We freshened up then lulled our drained-up bodies in our attic room. There’s a book shelf beside our door so I flipped through the seemingly inviting hardcovers but decided to just read some of my e-books. Kratos was also calling me to continue the quest.
We had to wake up early for our 5 A.M. call time so once again, we mustered our guts to face the more powerful force of ball-shrinking, nipple-hardening cold water.
We tagged along with a family in Sir Aweng’s jeepney going to the peak of Mt. Kiltepan. I know it’s too mainstream nowadays, but being a witness to a beautiful sunrise is quite an experience. I love it.
Sagada early mornings are more exciting than of Baguio’s. If you’re staying far-flung from the town proper (like Misty Lodge), you have to go on foot (there are no short trip rides) in order to amble around and go where most adventures are nigher: the town proper itself.
Of course, it wasn’t a hassle for us since the rustic neighborhood is fresh and overwhelming, adding the chance to interact with the accommodating and friendly locals. It was quite a romp.
If you want to find some good items in Sagada, maybe, just maybe, look for hints
We headed back to base in the afternoon to rest and have merienda. Cez took a nap while me and Ziann picked some fallen pine cones.
The latter was so tired in the evening that she fell asleep anon. Skipping dinner. C and I had some beer and pizza downstairs.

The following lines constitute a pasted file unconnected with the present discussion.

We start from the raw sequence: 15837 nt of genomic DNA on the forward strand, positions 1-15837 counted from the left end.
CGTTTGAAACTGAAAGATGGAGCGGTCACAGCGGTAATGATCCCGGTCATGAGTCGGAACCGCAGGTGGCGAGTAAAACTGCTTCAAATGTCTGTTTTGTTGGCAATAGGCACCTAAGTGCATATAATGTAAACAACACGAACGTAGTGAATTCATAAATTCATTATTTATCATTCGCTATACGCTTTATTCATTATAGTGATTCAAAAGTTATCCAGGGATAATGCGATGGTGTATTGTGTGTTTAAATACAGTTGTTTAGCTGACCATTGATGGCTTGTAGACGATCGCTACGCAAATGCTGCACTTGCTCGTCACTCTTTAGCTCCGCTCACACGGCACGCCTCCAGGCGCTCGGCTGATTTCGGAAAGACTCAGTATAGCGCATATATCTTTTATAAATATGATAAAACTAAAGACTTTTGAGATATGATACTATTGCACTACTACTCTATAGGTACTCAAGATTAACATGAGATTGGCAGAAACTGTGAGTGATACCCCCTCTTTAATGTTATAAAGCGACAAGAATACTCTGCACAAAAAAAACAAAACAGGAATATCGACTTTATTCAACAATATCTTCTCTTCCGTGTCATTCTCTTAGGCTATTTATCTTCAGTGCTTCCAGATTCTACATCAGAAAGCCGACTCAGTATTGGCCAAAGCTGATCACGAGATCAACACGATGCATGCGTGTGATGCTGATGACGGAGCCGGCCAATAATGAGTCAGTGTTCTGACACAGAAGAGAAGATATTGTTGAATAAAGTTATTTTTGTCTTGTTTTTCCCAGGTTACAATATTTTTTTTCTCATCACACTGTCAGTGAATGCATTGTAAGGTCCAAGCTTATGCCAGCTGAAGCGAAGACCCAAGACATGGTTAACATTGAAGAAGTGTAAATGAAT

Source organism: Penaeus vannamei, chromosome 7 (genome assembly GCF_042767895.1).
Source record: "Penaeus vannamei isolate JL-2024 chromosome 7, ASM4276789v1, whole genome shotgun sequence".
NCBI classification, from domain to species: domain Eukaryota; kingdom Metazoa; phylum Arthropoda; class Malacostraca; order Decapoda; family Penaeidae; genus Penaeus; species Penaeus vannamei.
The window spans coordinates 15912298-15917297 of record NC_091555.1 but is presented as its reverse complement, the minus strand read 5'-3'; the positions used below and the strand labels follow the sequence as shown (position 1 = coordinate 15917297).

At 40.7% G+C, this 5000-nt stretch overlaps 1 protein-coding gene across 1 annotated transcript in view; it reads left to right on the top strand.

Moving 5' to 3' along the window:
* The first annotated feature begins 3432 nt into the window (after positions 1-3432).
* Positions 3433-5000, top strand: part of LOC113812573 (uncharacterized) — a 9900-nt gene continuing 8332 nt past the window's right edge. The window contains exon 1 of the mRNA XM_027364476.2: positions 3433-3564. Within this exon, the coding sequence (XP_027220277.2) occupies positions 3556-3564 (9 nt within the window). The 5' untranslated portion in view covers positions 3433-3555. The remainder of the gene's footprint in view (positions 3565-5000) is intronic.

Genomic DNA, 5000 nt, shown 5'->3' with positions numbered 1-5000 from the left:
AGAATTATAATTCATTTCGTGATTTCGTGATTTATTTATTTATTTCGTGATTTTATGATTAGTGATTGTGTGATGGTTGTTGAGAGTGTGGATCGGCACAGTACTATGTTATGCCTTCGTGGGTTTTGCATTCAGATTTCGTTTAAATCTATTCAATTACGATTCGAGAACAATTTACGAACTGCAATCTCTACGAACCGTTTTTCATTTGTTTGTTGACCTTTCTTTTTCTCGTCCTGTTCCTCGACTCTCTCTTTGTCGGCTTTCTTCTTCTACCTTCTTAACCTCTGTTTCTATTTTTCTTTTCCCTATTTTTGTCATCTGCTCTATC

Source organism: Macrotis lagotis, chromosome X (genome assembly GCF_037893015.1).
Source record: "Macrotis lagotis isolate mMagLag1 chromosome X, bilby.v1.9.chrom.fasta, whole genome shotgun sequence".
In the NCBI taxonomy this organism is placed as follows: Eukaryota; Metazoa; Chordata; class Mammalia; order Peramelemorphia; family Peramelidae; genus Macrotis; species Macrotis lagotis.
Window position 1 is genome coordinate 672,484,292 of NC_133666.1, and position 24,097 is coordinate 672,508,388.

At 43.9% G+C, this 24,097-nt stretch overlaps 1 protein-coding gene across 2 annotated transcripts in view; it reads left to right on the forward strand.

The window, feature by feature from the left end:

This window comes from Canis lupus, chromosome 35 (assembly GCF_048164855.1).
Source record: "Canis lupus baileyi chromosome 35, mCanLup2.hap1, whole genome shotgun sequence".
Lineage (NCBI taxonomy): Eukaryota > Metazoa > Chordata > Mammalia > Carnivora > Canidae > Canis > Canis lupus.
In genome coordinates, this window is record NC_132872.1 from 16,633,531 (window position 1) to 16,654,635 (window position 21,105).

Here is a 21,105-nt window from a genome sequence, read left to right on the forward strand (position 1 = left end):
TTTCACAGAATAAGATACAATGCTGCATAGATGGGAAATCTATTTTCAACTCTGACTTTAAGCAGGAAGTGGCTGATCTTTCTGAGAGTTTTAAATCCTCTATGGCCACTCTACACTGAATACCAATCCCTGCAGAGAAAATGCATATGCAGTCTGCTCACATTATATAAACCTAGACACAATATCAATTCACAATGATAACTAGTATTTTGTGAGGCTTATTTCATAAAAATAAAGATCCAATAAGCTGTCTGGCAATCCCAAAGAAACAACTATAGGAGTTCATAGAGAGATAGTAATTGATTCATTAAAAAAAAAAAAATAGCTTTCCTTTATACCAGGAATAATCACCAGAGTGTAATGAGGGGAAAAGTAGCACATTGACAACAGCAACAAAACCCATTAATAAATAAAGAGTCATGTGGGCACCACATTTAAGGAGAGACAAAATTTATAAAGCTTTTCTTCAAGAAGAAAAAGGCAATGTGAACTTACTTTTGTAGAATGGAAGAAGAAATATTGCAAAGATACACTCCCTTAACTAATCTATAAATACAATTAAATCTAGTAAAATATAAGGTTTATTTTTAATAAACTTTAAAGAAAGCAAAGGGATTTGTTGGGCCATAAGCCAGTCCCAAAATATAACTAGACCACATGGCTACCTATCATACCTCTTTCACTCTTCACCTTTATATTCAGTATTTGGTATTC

There was a traditional party nearby where the silent vicinity was filled with authentic ethnic music. Nice jam.
There was also a sudden power interruption so the only sources of light available were our flashlights and the house’s emergency lamps/candles. We didn’t complain for it was still cold and more stars appeared in the sky. It was a beautiful night. We stayed a little while warming our hands in the fireplace.
The power came back in the morning after taking another cold bath.Too bad we had to leave because C had work the following day. The only problem in traveling is indeed time. We hitched at Sir Aweng’s jeepney to town where the bus terminal is located.
We were there at around 9 A.M. but since the queue was as long as the list of great memories that we had in that place, we waited for two hours. “Waited”, by the way, means eating two bowls of sapid lugaw with hardboiled native chicken egg and trying every comestible from the local peddlers. Our kind of breakfast.
The bus back to Benguet arrived at 11 A.M. Once again, we had a six-hour, two-stop-over journey to the cliffs of Mountain Province. Same thrill, different side of the bus.
Probably, the final challenge of the journey was the long queue of passengers going back to Manila. We didn’t have ticket reservations so we fell in line. It was from the ticket booth of the Victory Liner bus terminal going outside at the back of the edifice, so we waited for two hours. “Waited”, by the way, means alternating in the line while having dinner and regular bio and yosi breaks.
Our trip would be at 11 P.M. so again, we waited for two hours. “Waited”, by the way, means going to SM Baguio to grab more souvenirs and eats, and making plans of settling in that city. We asked around on how’s life like there and it’s quite convincing that we decided to settle there someday.
The trip back to Manila was a four-hour de luxe Victory Liner bus ride, with snoring passengers and a sleepy stewardess. I fell asleep after thirty minutes of figuring out how to save Oracle from falling.
We reached Cubao – Quezon City at exactly 4 A.M.
C went straight to work. She was late, of course. Me and Ziann went home and continued our slumber in our own itchy beds and reeking pillows. No more blanket of stars. No more ball-shrinking, nipple-hardening cold water. No more doobie-smelling mist. No more tall pine trees and cool mountain breeze.
We’re back home. We’re back to reality.
To conclude this, it was a pleasant trip and we enjoyed every second of it. We are looking forward to do it again.